|Annotated Mosaic||Figure 1||Figure 2|
The Advanced Spaceborne Thermal Emission and Reflection Radiometer (ASTER) instrument on NASA's Terra spacecraft captured this pair of images of Iceland's Eyjafyallajökull volcano on April 19, 2010.
The left-hand image (Figure 1) is a color-composite of data from the ASTER visible and near-infrared bands. The eruption plume and drifting veil of ash appear to be homogeneous.
The right-hand image (Figure 2) is a color-composite of data from three of the ASTER thermal infrared bands. These data have been processed to maximize the spectral contrast between the materials found in the eruption plumes. The eruption plume is largely opaque in the thermal infrared image. The opaque eruption plume, as well as the snow, are spectrally "flat" (it exhibits little change in emissivity with wavelength) and appears green in the thermal infrared color composite. The sulfur dioxide plume and drifting ash were not opaque in the thermal infrared image, allowing scientists to exploit distinctive features in the spectra to discriminate these materials. The sulfur dioxide plume appears yellow, and the drifting ash is displayed in hues of red and purple.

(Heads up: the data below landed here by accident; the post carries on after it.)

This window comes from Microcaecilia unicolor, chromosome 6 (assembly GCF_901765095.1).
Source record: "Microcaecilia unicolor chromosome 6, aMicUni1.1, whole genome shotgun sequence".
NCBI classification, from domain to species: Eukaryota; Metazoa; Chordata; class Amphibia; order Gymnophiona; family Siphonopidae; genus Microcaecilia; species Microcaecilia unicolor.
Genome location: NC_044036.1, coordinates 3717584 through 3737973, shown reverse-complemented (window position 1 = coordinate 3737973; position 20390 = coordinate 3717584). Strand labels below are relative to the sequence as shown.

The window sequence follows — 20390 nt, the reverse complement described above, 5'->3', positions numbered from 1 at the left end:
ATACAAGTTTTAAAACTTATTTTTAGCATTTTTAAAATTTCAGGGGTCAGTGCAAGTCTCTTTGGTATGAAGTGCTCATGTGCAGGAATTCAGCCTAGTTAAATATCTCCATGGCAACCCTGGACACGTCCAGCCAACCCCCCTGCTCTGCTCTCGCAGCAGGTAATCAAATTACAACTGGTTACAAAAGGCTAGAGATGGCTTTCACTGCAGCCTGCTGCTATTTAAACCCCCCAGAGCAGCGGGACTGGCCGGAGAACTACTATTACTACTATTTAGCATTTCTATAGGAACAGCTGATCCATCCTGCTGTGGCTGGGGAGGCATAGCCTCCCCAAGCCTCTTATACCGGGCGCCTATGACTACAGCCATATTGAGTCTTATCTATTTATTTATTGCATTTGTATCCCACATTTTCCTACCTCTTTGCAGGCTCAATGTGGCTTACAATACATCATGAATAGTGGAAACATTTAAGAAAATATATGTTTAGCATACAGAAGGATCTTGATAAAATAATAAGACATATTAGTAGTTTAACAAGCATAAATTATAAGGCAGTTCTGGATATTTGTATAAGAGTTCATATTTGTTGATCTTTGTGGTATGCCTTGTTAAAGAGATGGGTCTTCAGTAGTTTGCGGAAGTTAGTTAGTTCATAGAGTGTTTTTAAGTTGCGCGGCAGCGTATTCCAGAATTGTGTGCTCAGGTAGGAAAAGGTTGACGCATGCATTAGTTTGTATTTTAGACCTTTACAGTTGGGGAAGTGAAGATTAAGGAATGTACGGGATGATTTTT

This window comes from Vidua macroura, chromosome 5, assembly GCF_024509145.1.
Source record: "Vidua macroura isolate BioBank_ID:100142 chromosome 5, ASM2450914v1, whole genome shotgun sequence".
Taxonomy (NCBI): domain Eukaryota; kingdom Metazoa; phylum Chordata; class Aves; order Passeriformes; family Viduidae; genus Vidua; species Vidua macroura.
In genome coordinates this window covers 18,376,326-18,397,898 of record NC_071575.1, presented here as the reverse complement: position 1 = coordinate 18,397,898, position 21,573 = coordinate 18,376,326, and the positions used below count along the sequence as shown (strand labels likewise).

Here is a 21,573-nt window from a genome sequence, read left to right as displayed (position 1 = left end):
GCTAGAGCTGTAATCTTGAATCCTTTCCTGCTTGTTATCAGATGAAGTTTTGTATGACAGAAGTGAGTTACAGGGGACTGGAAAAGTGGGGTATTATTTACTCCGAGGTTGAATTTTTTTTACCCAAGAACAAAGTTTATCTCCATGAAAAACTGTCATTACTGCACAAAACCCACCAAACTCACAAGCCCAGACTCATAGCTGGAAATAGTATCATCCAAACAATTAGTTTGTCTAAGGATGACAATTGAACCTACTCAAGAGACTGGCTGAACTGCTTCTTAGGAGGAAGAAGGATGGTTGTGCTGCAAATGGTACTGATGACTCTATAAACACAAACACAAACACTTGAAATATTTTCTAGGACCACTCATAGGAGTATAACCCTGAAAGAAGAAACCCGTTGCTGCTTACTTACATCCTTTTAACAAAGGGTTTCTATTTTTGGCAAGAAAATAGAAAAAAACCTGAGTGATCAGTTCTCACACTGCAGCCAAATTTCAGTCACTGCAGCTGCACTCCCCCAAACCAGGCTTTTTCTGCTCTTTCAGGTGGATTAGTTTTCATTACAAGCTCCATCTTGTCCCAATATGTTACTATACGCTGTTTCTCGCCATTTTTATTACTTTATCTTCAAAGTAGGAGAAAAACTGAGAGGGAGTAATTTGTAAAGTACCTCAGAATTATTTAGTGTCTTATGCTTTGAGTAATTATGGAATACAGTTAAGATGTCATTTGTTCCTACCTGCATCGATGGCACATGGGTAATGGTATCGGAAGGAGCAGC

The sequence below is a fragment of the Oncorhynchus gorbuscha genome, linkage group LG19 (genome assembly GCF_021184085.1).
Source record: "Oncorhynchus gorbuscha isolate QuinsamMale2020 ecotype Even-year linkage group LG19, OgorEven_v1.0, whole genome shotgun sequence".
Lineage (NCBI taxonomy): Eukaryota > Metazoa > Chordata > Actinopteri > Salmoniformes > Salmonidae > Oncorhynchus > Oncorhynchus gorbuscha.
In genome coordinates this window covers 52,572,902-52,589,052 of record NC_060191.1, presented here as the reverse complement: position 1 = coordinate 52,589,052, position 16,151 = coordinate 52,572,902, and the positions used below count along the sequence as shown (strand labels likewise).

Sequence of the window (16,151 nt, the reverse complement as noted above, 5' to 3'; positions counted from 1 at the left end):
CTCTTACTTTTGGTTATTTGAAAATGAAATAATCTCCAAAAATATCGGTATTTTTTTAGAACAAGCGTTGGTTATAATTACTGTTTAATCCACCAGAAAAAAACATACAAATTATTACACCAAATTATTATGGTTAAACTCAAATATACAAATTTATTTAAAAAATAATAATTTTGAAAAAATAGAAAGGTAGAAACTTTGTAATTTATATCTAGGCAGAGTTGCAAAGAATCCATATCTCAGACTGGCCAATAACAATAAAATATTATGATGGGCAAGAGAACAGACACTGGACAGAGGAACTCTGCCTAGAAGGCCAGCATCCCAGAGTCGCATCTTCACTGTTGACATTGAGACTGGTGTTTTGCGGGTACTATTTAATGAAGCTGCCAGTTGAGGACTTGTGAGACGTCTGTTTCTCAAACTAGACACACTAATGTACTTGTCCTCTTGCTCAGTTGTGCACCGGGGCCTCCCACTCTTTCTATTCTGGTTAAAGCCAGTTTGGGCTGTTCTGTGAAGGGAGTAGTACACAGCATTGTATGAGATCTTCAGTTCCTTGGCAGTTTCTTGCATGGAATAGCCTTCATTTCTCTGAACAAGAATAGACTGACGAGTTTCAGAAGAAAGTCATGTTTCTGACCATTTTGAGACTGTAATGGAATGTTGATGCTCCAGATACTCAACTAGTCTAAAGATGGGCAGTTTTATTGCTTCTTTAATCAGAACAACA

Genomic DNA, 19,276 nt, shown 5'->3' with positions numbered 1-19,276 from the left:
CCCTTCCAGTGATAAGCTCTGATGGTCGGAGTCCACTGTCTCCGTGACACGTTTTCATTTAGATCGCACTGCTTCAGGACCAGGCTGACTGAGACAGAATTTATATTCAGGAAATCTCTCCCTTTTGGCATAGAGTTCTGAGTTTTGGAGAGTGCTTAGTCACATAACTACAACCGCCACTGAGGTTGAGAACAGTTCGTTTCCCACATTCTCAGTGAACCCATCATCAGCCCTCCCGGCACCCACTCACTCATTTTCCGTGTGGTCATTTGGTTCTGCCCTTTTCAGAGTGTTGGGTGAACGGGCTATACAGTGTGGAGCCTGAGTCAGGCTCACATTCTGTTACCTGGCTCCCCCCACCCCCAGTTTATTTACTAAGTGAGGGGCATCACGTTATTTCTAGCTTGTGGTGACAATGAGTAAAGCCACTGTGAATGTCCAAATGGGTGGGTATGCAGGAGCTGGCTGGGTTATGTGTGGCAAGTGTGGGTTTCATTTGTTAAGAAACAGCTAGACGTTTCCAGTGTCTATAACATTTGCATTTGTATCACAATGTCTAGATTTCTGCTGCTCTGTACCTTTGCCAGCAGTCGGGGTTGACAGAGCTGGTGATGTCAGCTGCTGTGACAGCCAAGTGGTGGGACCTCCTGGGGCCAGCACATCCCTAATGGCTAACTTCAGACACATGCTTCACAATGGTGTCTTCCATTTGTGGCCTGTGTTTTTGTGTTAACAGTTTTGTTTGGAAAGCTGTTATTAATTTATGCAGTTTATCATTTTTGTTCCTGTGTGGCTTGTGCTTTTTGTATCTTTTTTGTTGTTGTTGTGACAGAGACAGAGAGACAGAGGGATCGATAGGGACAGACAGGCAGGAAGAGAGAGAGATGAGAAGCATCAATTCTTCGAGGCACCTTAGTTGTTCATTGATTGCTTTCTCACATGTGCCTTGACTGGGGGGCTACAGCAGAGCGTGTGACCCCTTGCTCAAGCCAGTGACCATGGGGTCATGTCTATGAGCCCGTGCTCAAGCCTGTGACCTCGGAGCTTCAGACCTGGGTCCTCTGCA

With its 14 spectral bands from the visible to the thermal infrared wavelength region and its high spatial resolution of 15 to 90 meters (about 50 to 300 feet), ASTER images Earth to map and monitor the changing surface of our planet. ASTER is one of five Earth-observing instruments launched December 18, 1999, on NASA's Terra. The instrument was built by Japan's Ministry of Economy, Trade and Industry. A joint U.S./Japan science team is responsible for validation and calibration of the instrument and the data products.
The broad spectral coverage and high spectral resolution of ASTER provides scientists in numerous disciplines with critical information for surface mapping and monitoring of dynamic conditions and temporal change. Example applications are: monitoring glacial advances and retreats; monitoring potentially active volcanoes; identifying crop stress; determining cloud morphology and physical properties; wetlands evaluation; thermal pollution monitoring; coral reef degradation; surface temperature mapping of soils and geology; and measuring surface heat balance.
The ASTER U.S. science team is located at NASA's Jet Propulsion Laboratory, Pasadena, Calif. The Terra mission is part of NASA's Science Mission Directorate, Washington, D.C.
More information about ASTER is available at http://asterweb.jpl.nasa.gov/.